“Life is unfair sometimes,” says Eichner. “My parents believed that I could star in movies and that I could fulfill this dream of success in entertainment decades before Hollywood did. They weren’t around to see it happen, but they are the reason it happened.”
To make “Bros,” Eichner partnered with two straight men with serious commercial clout. The film was co-written, produced, and directed by Nicholas Stoller (“I’ve been trying to convert him,” Eichner jokes), the man behind “Forgetting Sarah Marshall” and “Neighbors,” and produced by Apatow, whose comedy empire extends from “Superbad” to “Bridesmaids.” Stoller was a longtime associate of Apatow’s and approached Eichner with the idea of developing a movie together after they had worked on “Neighbors 2: Sorority Rising” and “Friends From College.”
“I’ve never written a movie, and I needed Nick’s experience. And I needed him and Judd to help sell the movie,” says Eichner. “I educated Nick on the gay experience, and Nick walked me through the process of developing writing and then making a major studio film.”
Both Apatow and Stoller have minted money with their comic explorations of men in a state of arrested development, and Universal felt that switching the sexuality of the protagonists in one of their comedies could make the film pop.
“This kind of gay-relationship comedy had always been given niche treatment,” says Donna Langley, chairman of Universal Filmed Entertainment Group. “Wrapping it up in a major studio package felt like a big idea to us.”
It was Stoller who first had the idea to make a romantic comedy about a gay couple. And he thought that Eichner was perfect to star in a movie about falling in love in the age of apps. It turned out that Eichner also had an embryonic idea about a cerebral man smitten with a jock and was looking to tell a story about older gay men. “Most of the LGBTQ content today is about gay teenagers who are presented in a very sitcom-ish fashion,” says Eichner. “We’re wearing cutesy little outfits, and we’re there to be charming. I don’t relate. Where are the adults? I look at this queer programming, and I don’t know who these gay men are. They don’t look, sound or behave like me and my gay friends.”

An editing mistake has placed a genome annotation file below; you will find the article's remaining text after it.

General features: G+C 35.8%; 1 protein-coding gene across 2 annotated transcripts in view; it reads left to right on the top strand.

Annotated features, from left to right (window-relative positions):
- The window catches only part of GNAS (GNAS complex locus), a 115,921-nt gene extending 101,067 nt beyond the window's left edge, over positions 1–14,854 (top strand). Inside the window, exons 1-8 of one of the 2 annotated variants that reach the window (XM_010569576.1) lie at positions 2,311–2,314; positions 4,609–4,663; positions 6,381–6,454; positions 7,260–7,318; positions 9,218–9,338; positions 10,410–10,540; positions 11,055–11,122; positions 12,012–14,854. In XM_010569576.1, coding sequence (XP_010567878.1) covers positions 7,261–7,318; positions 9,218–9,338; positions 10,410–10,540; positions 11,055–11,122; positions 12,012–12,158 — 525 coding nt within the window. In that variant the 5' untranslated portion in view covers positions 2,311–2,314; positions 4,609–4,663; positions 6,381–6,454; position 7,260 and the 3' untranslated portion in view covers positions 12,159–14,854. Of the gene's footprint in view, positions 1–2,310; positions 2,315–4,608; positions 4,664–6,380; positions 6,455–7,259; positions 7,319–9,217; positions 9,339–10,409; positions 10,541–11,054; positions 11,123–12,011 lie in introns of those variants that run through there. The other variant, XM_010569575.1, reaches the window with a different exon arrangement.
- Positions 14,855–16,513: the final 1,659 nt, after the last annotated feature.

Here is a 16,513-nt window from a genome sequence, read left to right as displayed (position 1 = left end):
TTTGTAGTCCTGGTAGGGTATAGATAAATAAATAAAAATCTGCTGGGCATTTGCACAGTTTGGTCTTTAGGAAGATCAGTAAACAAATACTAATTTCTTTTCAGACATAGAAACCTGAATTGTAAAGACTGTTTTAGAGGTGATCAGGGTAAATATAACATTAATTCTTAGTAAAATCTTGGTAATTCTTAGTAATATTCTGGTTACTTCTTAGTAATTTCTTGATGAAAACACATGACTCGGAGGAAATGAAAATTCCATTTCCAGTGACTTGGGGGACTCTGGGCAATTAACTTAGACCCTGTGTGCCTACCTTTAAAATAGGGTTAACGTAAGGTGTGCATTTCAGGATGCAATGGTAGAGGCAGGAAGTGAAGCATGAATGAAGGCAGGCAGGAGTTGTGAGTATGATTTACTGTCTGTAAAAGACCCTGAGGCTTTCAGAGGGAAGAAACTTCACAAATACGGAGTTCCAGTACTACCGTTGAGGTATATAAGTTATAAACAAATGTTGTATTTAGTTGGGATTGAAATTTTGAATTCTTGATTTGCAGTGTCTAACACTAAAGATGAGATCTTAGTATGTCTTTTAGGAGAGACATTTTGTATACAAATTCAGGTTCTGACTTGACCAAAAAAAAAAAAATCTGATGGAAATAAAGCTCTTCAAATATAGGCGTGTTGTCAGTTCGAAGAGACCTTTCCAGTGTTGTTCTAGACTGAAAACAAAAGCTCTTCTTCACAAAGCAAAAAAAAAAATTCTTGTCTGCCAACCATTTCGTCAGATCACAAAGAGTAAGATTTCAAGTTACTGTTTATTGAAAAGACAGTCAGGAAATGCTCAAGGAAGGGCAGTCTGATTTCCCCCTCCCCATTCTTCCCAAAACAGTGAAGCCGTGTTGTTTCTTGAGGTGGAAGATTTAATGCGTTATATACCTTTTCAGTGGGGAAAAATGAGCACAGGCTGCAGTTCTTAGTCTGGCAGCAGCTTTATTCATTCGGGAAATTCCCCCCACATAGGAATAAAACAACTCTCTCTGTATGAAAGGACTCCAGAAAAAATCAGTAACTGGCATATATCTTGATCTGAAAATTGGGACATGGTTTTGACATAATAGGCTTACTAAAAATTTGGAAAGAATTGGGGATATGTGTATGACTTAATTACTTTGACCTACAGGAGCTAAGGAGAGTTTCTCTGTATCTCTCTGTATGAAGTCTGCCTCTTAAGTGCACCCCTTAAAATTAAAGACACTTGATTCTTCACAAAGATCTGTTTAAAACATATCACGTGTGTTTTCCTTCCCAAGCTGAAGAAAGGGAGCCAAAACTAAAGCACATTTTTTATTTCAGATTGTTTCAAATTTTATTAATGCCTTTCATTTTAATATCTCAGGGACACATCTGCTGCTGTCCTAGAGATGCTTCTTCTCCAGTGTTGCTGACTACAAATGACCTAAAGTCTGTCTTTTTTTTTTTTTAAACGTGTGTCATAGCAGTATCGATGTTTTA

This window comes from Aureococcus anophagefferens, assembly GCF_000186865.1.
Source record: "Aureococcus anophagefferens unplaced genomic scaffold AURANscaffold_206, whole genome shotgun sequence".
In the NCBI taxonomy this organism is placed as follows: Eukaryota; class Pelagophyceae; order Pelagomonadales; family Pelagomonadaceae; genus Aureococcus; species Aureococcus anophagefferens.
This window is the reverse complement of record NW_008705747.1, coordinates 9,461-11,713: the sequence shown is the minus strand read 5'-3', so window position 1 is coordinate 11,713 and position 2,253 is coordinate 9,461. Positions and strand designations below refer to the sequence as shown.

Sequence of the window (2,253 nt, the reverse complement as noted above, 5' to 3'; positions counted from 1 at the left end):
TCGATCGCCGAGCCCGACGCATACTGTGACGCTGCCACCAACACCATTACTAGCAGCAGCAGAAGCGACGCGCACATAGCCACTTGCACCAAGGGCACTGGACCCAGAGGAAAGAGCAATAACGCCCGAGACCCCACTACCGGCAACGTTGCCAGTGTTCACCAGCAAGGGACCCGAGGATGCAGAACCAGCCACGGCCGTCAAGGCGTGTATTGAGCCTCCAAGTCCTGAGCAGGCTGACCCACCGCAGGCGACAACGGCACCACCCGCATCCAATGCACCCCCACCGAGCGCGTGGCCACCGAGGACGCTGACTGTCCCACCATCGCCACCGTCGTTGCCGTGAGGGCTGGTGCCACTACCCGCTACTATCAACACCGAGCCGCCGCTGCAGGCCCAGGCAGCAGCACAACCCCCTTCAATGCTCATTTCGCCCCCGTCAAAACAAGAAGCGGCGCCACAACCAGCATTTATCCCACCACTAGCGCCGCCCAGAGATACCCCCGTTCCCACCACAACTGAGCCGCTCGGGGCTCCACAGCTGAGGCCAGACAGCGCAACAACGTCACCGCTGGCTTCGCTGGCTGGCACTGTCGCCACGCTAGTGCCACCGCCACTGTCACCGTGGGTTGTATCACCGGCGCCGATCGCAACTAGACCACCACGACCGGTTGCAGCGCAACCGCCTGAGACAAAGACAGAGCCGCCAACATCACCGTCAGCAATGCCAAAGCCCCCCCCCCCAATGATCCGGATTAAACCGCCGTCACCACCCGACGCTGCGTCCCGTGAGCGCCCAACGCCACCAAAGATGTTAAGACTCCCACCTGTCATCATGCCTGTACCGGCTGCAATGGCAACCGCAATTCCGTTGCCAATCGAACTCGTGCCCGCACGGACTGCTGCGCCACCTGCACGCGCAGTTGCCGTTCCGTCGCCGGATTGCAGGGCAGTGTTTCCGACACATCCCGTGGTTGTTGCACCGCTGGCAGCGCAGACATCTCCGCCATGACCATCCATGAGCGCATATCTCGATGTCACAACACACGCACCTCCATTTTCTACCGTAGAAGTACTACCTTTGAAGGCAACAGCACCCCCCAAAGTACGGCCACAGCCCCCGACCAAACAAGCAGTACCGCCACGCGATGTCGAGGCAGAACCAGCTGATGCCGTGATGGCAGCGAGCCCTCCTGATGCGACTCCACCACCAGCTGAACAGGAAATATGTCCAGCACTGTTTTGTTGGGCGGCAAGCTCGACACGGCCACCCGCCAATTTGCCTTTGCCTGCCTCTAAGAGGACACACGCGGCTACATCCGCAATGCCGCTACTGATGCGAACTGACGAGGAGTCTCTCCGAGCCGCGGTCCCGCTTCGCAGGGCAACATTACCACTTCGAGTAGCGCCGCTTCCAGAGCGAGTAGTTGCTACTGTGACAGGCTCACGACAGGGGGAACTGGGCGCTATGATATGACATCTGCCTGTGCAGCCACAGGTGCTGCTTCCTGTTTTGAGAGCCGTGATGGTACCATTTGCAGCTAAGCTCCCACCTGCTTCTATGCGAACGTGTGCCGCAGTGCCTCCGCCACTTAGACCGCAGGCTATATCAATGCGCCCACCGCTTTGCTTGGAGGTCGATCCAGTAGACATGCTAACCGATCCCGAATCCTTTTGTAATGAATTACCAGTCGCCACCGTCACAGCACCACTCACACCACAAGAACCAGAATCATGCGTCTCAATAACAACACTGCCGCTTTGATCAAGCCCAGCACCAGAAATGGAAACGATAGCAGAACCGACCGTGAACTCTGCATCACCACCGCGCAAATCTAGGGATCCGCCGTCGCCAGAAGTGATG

Stoller and Apatow urged Eichner to put more of himself into the film. “These movies are ways for people to figure something out about themselves,” says Apatow. “I usually ask people, ‘What would need to happen for you to get healthy and figure out all the things that were blocking you in certain areas of your life?’”
About halfway through “Bros,” there’s a scene on a beach in Provincetown where Bobby lets his guard down with Aaron, talking about all the people who told him that being gay would derail his ambitions — the same prejudices Eichner had to overcome in the entertainment industry. It’s the movie’s most personal moment. While editing the film, Stoller presented a shorter version of the scene, but Eichner pushed back. He wanted to “live in the moment more,” so that audiences would get a better sense of who Bobby and Aaron were as people. That would make them care more about whether they ended up together.
“Billy was right,” says Stoller. “It’s a moment where you can hear a pin drop in the theater. And in focus groups, when people are asked, ‘What’s your favorite scene?’ they always mention Bobby’s monologue. And it’s not Maya Rudolph pooping in the street [in ‘Bridesmaids’], which is usually the kind of thing people pick. But everyone has felt like an outsider.”